Jarret Hardin Lifeboat Ethics Summary

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Garret Hardin effectively communicates his argument to the reader in Lifeboat Ethics: The Case Against the Poor by providing a metaphor to appeal to the reader’s sense of emotion, providing logos, through the structure of the passage by including subtitles, and examples throughout the passage. Hardin begins the passage with a metaphor to make his statement on foreign aid. He uses the lifeboat as a representation of the wealthy countries, while incorporating the underprivileged countries swimming in the ocean in need to get on the boat. The author also used a metaphor to demonstrate that there is a limited spot on the boat, and how do these wealthy countries chose which swimmer can get a spot on the boat (Hardin 543). Hardin used this metaphor to enlighten the readers…show more content…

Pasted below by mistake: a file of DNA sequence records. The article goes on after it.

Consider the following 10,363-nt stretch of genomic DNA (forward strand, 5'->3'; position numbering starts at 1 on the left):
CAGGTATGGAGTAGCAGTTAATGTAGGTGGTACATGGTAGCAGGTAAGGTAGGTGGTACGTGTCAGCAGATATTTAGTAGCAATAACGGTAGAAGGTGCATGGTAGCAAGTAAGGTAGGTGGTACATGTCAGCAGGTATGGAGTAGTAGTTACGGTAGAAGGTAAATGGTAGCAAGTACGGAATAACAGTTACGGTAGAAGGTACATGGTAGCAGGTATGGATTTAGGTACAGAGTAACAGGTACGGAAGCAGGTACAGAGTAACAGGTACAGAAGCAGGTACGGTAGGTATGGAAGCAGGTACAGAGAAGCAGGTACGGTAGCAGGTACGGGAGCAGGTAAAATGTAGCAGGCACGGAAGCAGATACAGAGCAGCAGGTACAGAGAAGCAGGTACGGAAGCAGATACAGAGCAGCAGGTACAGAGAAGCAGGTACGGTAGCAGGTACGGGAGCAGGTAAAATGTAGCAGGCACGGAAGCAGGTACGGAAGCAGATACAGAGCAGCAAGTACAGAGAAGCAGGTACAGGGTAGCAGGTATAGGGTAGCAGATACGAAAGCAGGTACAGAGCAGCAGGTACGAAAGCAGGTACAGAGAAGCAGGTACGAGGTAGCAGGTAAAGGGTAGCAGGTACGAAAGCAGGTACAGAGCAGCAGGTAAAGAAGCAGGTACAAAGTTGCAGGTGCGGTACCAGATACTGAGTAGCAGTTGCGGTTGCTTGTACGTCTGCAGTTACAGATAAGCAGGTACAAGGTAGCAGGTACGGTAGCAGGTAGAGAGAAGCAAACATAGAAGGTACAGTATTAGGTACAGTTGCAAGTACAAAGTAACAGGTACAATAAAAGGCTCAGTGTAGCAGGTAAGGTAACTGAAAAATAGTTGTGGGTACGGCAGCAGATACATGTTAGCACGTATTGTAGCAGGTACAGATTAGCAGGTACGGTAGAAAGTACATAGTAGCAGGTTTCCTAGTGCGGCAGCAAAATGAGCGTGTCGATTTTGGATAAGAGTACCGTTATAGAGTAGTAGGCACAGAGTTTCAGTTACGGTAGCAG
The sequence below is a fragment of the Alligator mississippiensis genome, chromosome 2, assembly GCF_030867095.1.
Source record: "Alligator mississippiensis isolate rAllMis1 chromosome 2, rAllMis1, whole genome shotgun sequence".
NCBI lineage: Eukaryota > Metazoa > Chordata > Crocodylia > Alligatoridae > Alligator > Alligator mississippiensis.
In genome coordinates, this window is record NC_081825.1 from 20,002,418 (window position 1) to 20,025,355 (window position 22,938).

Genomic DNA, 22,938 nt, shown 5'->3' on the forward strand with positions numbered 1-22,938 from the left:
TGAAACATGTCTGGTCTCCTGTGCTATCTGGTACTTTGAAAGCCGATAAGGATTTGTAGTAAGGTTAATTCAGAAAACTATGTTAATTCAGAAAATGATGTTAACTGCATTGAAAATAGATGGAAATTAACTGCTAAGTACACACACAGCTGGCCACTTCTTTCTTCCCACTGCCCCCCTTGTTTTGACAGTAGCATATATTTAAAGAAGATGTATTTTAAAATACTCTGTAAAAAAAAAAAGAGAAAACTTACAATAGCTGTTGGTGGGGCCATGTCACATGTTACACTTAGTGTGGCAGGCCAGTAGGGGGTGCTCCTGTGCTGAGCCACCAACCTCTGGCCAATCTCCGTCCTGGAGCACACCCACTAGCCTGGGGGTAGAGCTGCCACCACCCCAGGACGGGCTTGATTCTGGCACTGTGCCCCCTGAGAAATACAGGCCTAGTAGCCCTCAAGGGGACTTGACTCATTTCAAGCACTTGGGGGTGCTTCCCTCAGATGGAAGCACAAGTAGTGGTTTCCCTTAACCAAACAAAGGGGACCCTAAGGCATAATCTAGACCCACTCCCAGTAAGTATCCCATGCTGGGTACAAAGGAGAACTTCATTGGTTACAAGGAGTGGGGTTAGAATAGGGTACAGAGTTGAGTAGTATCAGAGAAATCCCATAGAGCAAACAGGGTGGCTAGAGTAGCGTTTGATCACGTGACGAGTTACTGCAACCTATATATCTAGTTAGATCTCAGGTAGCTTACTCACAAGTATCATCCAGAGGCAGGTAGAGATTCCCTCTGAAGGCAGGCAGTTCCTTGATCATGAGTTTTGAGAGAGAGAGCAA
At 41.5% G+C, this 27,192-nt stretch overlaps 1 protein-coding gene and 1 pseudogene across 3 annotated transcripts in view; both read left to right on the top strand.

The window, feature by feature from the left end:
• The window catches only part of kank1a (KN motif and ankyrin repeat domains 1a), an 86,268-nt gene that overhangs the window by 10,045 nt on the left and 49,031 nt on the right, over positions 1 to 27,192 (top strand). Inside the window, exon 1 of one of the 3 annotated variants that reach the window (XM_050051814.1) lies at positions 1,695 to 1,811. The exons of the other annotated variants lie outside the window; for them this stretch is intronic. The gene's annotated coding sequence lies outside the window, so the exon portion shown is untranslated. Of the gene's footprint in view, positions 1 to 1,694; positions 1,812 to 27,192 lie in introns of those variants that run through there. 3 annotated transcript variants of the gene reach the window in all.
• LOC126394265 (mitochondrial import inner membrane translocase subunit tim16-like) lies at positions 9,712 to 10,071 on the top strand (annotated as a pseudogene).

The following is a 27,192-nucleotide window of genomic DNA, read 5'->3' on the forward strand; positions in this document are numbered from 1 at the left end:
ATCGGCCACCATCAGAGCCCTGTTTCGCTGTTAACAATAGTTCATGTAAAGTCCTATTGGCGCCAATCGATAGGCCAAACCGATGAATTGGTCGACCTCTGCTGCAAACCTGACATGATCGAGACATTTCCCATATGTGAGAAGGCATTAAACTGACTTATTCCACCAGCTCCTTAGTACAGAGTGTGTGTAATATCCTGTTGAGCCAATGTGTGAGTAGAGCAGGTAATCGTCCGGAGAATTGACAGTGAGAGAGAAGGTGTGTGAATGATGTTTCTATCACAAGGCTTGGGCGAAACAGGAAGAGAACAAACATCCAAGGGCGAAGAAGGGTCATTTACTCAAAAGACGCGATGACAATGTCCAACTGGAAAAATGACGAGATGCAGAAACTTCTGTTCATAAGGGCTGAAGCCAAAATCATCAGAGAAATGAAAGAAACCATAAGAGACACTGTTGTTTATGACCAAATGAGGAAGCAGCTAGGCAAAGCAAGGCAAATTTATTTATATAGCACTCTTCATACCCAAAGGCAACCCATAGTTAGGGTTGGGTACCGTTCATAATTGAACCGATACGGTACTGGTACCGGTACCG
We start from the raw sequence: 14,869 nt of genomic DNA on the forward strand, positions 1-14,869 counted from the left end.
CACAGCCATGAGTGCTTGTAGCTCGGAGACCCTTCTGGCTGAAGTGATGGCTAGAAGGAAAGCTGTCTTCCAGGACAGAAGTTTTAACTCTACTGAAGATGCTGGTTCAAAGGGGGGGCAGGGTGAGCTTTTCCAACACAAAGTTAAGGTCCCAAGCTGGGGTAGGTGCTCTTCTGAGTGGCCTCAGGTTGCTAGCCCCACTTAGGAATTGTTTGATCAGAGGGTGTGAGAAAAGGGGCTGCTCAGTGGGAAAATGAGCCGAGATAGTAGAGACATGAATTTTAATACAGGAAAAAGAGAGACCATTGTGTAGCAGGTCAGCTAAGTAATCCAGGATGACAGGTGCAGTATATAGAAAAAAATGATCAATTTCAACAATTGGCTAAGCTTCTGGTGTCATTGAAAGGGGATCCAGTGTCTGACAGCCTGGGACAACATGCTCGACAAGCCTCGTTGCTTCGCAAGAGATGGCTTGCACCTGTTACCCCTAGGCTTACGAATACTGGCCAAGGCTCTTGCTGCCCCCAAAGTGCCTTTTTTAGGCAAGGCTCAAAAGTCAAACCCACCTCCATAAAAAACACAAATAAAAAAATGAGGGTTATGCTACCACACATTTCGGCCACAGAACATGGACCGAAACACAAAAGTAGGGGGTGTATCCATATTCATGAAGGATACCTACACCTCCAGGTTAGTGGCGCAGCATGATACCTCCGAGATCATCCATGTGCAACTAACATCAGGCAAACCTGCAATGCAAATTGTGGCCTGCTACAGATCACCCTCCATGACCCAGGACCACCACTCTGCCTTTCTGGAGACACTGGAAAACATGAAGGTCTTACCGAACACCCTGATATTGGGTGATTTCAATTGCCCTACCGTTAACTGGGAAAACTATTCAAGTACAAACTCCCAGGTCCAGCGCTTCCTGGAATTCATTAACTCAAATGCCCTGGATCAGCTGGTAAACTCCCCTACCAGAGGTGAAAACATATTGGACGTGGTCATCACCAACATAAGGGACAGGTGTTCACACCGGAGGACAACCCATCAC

He stated that “[c]omplete justice, complete catastrophe” (543). Hardin defines complete justice as being able to let everyone onto the boat, however, letting everyone on the boat will lead complete catastrophe, because if there are too many people on the boat, the wealthy would not have enough resources to distribute to everyone, resulting the boat will sink due to it exceeding capacity. This appeal to the reader reason of logic, because the reader has decided if it is reasonable to save everyone, knowing that it is not feasible. The author highlights the practical limitation of helping others. Another method that Hardin used to convey his reasoning is through the structure of his passage by including subtitles. This is an effective method because gives the reader an idea of what to expect when reading that part of the passage. In addition, it allows the reader to look for key reasoning when reading the section. “Adrift in a Moral Sea” is an example of one of the subtitle in the passage. With the subtitle, it gives the reader an idea of what the author will discuss in that section. In this section,

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